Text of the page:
The American Institute of Architects went on to warn recently of a slowdown in spending on non-residential buildings this year as well as in 2025.
Apparently, spending on these kinds of buildings will witness a surge of 4% in 2024, which is indeed much less than the 20% rise that was seen in 2023, and the gains will also slow to just more than 1% in 2025, as per the latest Consensus Construction Forecast of AIA.
Spending when it comes to commercial facilities will be flat in 2024 and also in 2025; manufacturing construction will see a rise of around 10% this year right before getting stabilized in 2025; and institutional construction will witness mid-single-digit highs this year and next, said the report.
It is well to be noted that the report went on to blame tighter credit, rising input prices, commercial property value dips, as well as structural alterations in demand for construction when it comes to the forecasted dip, and remarked that the slowdown is already going on.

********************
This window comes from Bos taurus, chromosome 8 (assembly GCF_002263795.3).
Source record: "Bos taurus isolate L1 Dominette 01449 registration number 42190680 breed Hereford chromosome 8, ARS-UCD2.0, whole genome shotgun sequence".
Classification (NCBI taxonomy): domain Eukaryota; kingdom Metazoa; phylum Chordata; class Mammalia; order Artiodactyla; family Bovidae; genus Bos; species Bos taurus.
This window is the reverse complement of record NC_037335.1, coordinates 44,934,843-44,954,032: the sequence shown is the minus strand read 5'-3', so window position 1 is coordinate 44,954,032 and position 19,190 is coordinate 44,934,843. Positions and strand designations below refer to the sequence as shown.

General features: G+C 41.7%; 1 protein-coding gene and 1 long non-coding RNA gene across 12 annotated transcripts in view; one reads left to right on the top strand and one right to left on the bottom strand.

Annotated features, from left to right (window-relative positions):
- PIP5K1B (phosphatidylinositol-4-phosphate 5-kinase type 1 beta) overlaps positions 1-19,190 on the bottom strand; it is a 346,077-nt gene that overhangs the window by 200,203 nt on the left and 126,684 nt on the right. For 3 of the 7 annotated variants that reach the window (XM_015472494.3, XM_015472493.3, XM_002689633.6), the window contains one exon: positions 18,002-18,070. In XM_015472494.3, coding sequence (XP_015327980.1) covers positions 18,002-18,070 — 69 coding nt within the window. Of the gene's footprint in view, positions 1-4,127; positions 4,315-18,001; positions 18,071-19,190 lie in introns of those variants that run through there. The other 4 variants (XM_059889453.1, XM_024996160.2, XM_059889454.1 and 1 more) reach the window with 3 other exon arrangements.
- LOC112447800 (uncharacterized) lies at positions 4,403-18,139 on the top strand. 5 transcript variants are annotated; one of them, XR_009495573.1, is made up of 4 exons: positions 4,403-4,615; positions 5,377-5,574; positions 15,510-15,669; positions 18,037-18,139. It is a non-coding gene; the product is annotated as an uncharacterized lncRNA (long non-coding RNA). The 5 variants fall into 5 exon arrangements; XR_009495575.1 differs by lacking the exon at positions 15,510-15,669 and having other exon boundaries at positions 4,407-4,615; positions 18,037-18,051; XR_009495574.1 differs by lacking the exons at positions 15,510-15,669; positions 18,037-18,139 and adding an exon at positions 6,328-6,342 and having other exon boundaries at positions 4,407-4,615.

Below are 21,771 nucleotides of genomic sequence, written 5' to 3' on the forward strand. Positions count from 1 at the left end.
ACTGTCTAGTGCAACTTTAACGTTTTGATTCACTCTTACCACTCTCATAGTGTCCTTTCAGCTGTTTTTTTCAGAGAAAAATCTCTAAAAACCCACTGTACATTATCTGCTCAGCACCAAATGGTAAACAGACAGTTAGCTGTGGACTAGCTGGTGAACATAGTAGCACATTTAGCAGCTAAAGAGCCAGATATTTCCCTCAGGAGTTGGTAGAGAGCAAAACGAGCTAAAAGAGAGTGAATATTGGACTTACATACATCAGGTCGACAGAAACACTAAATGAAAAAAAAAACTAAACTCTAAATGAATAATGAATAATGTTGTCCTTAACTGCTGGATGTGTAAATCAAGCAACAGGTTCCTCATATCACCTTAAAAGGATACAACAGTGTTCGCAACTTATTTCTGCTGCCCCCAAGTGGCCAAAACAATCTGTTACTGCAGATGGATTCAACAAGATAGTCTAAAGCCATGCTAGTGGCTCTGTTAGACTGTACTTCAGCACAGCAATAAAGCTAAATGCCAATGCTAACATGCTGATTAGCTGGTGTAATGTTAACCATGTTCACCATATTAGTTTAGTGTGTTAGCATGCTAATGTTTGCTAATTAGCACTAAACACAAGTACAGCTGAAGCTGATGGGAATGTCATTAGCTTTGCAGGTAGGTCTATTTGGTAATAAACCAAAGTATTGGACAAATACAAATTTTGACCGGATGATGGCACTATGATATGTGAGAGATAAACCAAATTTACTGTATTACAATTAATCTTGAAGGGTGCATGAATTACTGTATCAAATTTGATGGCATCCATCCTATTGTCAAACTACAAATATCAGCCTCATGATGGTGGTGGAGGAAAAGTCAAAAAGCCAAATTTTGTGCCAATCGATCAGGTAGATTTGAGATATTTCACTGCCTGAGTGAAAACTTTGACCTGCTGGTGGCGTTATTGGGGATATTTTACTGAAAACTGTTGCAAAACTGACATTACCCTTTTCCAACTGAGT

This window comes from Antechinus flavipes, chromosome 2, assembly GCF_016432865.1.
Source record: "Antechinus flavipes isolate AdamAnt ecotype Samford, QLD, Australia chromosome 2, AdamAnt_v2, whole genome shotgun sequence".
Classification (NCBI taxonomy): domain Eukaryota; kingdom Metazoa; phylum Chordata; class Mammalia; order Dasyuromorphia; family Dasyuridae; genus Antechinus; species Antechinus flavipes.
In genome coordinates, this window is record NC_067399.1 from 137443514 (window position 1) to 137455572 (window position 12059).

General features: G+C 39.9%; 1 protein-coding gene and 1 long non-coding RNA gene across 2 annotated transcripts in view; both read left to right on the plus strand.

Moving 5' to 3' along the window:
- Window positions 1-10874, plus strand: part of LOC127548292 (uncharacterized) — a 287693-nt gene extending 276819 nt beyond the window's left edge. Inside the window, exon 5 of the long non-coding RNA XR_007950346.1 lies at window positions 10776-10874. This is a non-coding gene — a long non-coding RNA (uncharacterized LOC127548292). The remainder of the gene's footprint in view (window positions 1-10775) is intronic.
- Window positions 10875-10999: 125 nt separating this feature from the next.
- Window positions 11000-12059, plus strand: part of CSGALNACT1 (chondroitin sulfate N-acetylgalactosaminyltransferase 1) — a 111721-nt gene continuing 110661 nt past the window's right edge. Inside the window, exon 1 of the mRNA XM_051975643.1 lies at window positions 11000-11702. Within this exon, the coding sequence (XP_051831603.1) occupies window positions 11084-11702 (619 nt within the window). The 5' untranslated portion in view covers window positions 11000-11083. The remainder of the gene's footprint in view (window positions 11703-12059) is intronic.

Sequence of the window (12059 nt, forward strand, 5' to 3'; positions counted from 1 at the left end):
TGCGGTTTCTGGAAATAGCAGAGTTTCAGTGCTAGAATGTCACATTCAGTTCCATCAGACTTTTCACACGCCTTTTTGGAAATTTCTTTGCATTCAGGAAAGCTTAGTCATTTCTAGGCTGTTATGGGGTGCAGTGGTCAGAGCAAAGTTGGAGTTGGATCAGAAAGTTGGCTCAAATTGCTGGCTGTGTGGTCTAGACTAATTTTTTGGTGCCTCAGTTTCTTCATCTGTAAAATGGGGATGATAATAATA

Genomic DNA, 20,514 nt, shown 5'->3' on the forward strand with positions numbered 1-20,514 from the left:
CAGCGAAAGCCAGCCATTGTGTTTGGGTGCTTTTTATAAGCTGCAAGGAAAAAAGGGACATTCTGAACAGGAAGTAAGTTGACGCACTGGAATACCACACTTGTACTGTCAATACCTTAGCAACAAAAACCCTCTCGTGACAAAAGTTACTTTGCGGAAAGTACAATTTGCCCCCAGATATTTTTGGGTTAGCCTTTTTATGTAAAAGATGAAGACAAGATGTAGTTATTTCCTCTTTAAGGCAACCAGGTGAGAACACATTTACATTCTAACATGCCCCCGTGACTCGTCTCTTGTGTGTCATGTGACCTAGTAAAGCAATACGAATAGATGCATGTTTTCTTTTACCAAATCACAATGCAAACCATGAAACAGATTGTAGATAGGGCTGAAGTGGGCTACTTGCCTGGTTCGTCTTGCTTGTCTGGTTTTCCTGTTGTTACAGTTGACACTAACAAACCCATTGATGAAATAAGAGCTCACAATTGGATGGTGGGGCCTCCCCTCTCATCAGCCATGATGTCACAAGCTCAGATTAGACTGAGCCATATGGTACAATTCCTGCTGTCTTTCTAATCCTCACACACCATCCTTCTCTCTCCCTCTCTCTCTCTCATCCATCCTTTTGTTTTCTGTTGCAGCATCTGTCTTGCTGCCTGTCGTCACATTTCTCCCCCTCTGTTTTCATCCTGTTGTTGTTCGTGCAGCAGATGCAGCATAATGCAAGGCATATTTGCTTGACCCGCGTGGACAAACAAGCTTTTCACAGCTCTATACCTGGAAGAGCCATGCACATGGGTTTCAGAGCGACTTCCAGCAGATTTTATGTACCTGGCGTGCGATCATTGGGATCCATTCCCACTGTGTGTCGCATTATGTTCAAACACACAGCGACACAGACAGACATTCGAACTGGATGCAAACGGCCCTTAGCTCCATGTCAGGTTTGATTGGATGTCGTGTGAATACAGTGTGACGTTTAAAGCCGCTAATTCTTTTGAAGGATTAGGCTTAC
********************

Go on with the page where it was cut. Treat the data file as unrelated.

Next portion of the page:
Interestingly, the forecast also preceded yet another depressed reading from the Architecture Billings Index, which makes use of the organization’s data so as to predict non-residential construction activity taking place between 9 to 12 months in the time to come. The index at present sits at 45.4, which apparently is below the median mark of 50, and anything below that implies slowing activity.
With AIA, other economists too have gone on to spot indicators showing that a slowdown may still be looming. Anirban Basu, who is the Associated Builders and Contractors economist, noted recently that in spite of the three consecutive months of moderation in prices, geopolitical elements could still go on to play a heavy hand when it comes to the economic environment.
Basu says that piracy in the Red Sea as well as the resulting ship-diversions from the Suez Canal around the Cape of Good Hope have gone on to cause worldwide freight rates to almost double in the first two weeks of this year, as per the Freightos Baltic Index. All else equal, the surging shipping costs are going to put upward pressure when it comes to specific inputs.
Nonetheless, builders are actually seeing some relief on the ground, with the costs dropping for road builders and the backlog growing in December.